If you have lived in Guelph for any period of time there is a good chance you have been photographed by or at least seen photographs by Dean Palmer.
“I was born in Australia but my parents moved back to Guelph when I was two,” said Palmer. “I feel like I am a lifelong Guelphite but you could get me on a technicality if the birther conspiracists demanded to see my birth certificate.”
He said the secret to getting a good photograph of someone is taking the time to get to know who they are.
“So many times I’ve heard people say they hate being photographed,” he said. “I like to think that really they hate being photographed by someone who doesn’t know how to photograph them.”
Palmer has honed his skills over countless rolls of film and many years of trial and error.
“It had always been a hobby,” he said. “My dad let me turn his wine cellar into a darkroom when I was 13. That’s really what got me off and away was the dark room and black and white movies.”
Photography was a passion but he didn’t plan on it being his career.
“I became a photographer more by accident than by plan,” said Palmer. “My plan was to be a high school history teacher. I went to the U of G for history and theatre and was planning to go to teachers’ college but never quite made it.”
His interest and knowledge of photography helped him land a part time job downtown at Ponds camera shop while he was in university.
“Then it just sort of morphed into a full time job until I figured out what I would really do,” he said. “In 1995 I made my first business card. I was doing little jobs here and there before that but the business card made it official.”
He gained some valuable experience early in his career while shooting at the Eden Mills Writers’ Festival.
“A friend of mine casually mentioned that he was very good friends with Margaret Atwood and asked if I wanted to photograph her,” said Palmer. “It was in the days of 120-12-exposure film so, I had my 12 shots and Margaret Atwood came out and asked where I wanted to do the photos.”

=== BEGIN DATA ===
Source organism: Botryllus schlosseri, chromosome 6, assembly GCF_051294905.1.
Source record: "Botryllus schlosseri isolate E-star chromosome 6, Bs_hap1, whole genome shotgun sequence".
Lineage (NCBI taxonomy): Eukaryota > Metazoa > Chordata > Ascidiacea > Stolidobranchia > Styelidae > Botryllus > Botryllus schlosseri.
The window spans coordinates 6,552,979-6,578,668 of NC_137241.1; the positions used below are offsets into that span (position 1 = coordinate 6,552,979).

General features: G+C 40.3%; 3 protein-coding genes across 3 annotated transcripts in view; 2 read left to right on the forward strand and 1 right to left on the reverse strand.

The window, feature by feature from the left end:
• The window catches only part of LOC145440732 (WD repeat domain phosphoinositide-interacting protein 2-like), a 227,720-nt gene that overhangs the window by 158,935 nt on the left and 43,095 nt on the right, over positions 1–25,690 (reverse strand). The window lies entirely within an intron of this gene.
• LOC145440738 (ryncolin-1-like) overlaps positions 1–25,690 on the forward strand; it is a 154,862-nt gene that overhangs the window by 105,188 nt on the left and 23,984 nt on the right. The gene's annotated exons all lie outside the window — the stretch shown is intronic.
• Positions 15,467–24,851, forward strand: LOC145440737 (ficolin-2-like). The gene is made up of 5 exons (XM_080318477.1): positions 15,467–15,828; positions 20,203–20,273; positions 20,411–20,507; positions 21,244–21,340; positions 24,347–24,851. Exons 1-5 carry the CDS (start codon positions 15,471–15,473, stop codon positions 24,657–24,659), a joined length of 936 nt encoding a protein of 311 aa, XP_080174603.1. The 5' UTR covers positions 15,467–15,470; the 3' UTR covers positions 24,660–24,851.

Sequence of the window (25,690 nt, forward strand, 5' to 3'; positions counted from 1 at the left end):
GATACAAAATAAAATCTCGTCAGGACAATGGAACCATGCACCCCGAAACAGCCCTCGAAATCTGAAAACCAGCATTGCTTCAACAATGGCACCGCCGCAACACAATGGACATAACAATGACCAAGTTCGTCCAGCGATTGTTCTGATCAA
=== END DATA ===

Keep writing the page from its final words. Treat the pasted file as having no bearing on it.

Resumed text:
They found a scenic clearing for the shoot but Palmer’s nerves got the best of him.
“All of the photos were horrible and it was the days of film so I didn’t know,” he said. “I was probably stuttering like a pathetic fan boy. I remember looking at the photos when they were done and thinking what a waste of nerves. You are not going to be star struck ever again. That was a seminal moment in my photography education.”
He has gone on to photograph many more celebrities as well as cultural and historical events in the city but he approaches every subject with the same respect and humility.
“Probably my favourite is the portraiture,” said Palmer. “I love it when people see their loved one in the picture and recognize something unique about them. If it’s a mannerism or a way they sit or a way they tilt their head. So, really trying to capture those unique characteristics. That trick of trying to learn who someone is and what is unique about them.”
Palmer and his wife Jessica Steinhauser have two adult children Audrey, 21 and Felix 19.
Steinhauser is an award winning ceramic artist and when Palmer isn’t snapping pictures he is making bricks for her custom-made, wood burning stove business Kachelofen.
“I have a business card that says Dean Palmer photographer and a business card that says Dean Palmer brick maker,” he said. “I’m in a very interesting time because I’m really enjoying that and I have been photographing all of her work for decades. We work really well together. I seem to be really good at the stuff she either doesn’t like to do or doesn’t have time to do. I see it as a mix of both going forward in some way. What the mix is, we’ll find out.”